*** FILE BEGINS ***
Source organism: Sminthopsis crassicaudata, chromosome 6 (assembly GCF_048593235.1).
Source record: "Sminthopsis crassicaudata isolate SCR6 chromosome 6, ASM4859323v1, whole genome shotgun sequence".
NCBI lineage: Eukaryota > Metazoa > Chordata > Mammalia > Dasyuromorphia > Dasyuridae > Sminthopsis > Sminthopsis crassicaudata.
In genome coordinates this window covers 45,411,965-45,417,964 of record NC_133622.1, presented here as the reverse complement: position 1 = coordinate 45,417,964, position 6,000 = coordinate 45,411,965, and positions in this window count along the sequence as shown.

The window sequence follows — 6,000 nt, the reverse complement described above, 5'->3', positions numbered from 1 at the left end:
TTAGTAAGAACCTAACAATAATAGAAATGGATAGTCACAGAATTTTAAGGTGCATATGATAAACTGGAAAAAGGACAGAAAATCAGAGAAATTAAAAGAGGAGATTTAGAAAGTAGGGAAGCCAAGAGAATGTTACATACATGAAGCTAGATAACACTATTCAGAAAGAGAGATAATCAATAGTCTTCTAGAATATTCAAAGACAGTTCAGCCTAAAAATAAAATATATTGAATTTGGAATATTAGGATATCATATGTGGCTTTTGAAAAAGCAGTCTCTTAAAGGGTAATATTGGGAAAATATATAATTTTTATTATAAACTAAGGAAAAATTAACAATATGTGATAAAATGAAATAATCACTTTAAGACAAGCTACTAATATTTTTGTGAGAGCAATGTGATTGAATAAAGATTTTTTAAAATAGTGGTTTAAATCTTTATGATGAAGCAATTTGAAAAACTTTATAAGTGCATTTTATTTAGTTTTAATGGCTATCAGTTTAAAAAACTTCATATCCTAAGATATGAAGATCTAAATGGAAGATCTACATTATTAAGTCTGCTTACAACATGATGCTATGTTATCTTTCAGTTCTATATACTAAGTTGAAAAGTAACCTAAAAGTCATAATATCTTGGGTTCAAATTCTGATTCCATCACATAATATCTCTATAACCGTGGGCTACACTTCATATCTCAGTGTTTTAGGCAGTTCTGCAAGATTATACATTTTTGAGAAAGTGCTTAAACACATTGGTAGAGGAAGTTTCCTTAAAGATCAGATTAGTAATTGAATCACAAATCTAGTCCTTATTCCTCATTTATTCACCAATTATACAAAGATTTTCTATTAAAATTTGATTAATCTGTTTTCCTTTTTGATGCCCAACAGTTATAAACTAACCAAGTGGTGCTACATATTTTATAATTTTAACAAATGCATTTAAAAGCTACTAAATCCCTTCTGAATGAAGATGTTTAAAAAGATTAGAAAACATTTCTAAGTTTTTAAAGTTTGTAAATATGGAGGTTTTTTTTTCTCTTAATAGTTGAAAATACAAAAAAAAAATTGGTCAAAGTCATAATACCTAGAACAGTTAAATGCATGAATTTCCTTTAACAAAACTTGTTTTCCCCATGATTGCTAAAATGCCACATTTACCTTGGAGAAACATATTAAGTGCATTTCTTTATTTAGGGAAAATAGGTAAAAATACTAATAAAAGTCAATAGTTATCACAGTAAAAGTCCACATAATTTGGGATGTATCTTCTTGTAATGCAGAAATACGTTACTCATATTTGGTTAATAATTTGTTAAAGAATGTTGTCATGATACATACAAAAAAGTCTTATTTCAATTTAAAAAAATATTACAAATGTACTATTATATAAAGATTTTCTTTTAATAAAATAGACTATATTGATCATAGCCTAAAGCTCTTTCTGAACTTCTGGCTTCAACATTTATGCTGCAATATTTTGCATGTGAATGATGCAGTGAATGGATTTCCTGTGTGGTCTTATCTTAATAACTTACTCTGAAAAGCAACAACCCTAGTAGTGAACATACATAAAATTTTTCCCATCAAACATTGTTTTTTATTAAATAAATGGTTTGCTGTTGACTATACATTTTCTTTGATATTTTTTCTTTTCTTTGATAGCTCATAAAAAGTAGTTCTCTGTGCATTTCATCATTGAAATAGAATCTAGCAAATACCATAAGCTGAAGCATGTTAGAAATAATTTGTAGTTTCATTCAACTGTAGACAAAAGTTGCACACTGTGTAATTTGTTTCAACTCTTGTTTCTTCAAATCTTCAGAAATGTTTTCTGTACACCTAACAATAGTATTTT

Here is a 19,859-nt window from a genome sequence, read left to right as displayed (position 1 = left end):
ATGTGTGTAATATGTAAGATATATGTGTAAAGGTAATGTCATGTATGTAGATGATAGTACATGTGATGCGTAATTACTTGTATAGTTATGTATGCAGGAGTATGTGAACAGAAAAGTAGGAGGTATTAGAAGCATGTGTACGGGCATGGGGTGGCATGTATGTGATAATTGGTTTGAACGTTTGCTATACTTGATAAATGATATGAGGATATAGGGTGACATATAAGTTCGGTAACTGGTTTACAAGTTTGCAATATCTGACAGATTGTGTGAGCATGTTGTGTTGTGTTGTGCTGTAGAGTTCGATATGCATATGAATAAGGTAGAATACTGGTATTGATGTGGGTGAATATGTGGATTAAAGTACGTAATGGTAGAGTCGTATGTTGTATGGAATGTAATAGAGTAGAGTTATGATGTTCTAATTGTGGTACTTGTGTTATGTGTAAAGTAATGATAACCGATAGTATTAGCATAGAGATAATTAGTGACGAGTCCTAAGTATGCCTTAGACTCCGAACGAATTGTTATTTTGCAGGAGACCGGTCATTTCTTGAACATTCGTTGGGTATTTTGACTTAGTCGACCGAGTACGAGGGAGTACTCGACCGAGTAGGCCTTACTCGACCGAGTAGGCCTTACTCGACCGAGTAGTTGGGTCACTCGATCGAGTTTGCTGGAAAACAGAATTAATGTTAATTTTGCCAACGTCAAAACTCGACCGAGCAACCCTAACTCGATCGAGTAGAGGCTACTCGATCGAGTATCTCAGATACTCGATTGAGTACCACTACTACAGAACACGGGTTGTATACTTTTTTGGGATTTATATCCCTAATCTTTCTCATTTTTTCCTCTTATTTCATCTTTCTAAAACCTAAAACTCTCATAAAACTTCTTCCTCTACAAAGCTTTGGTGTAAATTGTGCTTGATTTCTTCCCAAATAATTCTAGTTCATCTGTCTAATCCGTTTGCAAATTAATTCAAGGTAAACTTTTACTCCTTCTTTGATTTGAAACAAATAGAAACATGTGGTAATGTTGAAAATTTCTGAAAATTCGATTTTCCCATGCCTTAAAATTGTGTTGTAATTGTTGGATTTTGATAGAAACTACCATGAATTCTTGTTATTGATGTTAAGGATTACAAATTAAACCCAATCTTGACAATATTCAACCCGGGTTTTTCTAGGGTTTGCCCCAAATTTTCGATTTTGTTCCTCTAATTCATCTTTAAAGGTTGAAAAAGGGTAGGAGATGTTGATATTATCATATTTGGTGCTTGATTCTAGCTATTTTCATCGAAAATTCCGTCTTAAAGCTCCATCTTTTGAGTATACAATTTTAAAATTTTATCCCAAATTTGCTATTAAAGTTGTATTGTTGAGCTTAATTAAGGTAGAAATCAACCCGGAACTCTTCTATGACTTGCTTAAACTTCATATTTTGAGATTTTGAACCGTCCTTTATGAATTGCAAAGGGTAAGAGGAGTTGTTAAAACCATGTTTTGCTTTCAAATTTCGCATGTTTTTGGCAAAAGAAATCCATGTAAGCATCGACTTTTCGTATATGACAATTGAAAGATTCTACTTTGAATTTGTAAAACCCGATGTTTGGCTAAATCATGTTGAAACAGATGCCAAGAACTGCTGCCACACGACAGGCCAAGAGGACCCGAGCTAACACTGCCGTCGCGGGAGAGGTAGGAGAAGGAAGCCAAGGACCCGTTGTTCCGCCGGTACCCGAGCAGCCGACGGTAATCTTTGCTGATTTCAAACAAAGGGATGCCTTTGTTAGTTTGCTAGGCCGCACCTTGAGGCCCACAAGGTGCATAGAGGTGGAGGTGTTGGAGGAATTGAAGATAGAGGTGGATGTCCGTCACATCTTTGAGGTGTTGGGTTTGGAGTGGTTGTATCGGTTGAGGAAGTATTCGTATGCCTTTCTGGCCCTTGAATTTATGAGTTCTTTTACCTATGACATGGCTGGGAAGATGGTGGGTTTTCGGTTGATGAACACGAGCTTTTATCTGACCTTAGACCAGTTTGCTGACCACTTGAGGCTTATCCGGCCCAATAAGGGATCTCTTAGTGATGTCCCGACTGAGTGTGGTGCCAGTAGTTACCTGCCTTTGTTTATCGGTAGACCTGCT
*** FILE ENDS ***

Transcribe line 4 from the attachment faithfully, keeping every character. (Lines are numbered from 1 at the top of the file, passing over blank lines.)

In genome coordinates this window covers 45,411,965-45,417,964 of record NC_133622.1, presented here as the reverse complement: position 1 = coordinate 45,417,964, position 6,000 = coordinate 45,411,965, and positions in this window count along the sequence as shown.